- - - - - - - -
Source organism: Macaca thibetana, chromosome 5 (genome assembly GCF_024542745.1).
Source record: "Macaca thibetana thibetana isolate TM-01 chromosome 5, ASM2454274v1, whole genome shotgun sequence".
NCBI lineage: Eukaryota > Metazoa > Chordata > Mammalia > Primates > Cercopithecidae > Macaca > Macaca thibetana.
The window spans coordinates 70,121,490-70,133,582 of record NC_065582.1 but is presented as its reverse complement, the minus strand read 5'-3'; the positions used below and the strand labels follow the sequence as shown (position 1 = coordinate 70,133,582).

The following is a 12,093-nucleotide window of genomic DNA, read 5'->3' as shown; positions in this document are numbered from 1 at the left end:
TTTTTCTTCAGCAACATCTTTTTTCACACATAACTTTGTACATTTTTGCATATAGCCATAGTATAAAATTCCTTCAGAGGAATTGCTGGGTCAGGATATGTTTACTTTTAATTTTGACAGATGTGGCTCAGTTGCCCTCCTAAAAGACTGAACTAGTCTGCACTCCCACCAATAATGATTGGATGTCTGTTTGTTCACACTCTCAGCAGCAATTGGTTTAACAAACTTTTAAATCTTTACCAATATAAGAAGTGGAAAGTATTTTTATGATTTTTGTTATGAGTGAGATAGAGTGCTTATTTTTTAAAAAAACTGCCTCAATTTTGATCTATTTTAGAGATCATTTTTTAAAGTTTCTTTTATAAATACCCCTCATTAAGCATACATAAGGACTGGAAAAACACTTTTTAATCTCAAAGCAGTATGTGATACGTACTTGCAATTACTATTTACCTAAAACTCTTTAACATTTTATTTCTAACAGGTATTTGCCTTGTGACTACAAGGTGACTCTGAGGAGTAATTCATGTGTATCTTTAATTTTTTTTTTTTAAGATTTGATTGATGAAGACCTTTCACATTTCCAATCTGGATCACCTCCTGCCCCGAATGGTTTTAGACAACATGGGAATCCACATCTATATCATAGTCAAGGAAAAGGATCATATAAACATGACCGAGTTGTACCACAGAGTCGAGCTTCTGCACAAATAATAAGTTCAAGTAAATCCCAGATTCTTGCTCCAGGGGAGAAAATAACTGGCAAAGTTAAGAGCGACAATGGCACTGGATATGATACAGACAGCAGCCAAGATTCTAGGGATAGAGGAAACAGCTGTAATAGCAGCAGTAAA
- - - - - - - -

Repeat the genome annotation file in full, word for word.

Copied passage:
Source organism: Macaca thibetana, chromosome 5 (genome assembly GCF_024542745.1).
Source record: "Macaca thibetana thibetana isolate TM-01 chromosome 5, ASM2454274v1, whole genome shotgun sequence".
NCBI lineage: Eukaryota > Metazoa > Chordata > Mammalia > Primates > Cercopithecidae > Macaca > Macaca thibetana.
The window spans coordinates 70,121,490-70,133,582 of record NC_065582.1 but is presented as its reverse complement, the minus strand read 5'-3'; the positions used below and the strand labels follow the sequence as shown (position 1 = coordinate 70,133,582).

The following is a 12,093-nucleotide window of genomic DNA, read 5'->3' as shown; positions in this document are numbered from 1 at the left end:
TTTTTCTTCAGCAACATCTTTTTTCACACATAACTTTGTACATTTTTGCATATAGCCATAGTATAAAATTCCTTCAGAGGAATTGCTGGGTCAGGATATGTTTACTTTTAATTTTGACAGATGTGGCTCAGTTGCCCTCCTAAAAGACTGAACTAGTCTGCACTCCCACCAATAATGATTGGATGTCTGTTTGTTCACACTCTCAGCAGCAATTGGTTTAACAAACTTTTAAATCTTTACCAATATAAGAAGTGGAAAGTATTTTTATGATTTTTGTTATGAGTGAGATAGAGTGCTTATTTTTTAAAAAAACTGCCTCAATTTTGATCTATTTTAGAGATCATTTTTTAAAGTTTCTTTTATAAATACCCCTCATTAAGCATACATAAGGACTGGAAAAACACTTTTTAATCTCAAAGCAGTATGTGATACGTACTTGCAATTACTATTTACCTAAAACTCTTTAACATTTTATTTCTAACAGGTATTTGCCTTGTGACTACAAGGTGACTCTGAGGAGTAATTCATGTGTATCTTTAATTTTTTTTTTTTAAGATTTGATTGATGAAGACCTTTCACATTTCCAATCTGGATCACCTCCTGCCCCGAATGGTTTTAGACAACATGGGAATCCACATCTATATCATAGTCAAGGAAAAGGATCATATAAACATGACCGAGTTGTACCACAGAGTCGAGCTTCTGCACAAATAATAAGTTCAAGTAAATCCCAGATTCTTGCTCCAGGGGAGAAAATAACTGGCAAAGTTAAGAGCGACAATGGCACTGGATATGATACAGACAGCAGCCAAGATTCTAGGGATAGAGGAAACAGCTGTAATAGCAGCAGTAAA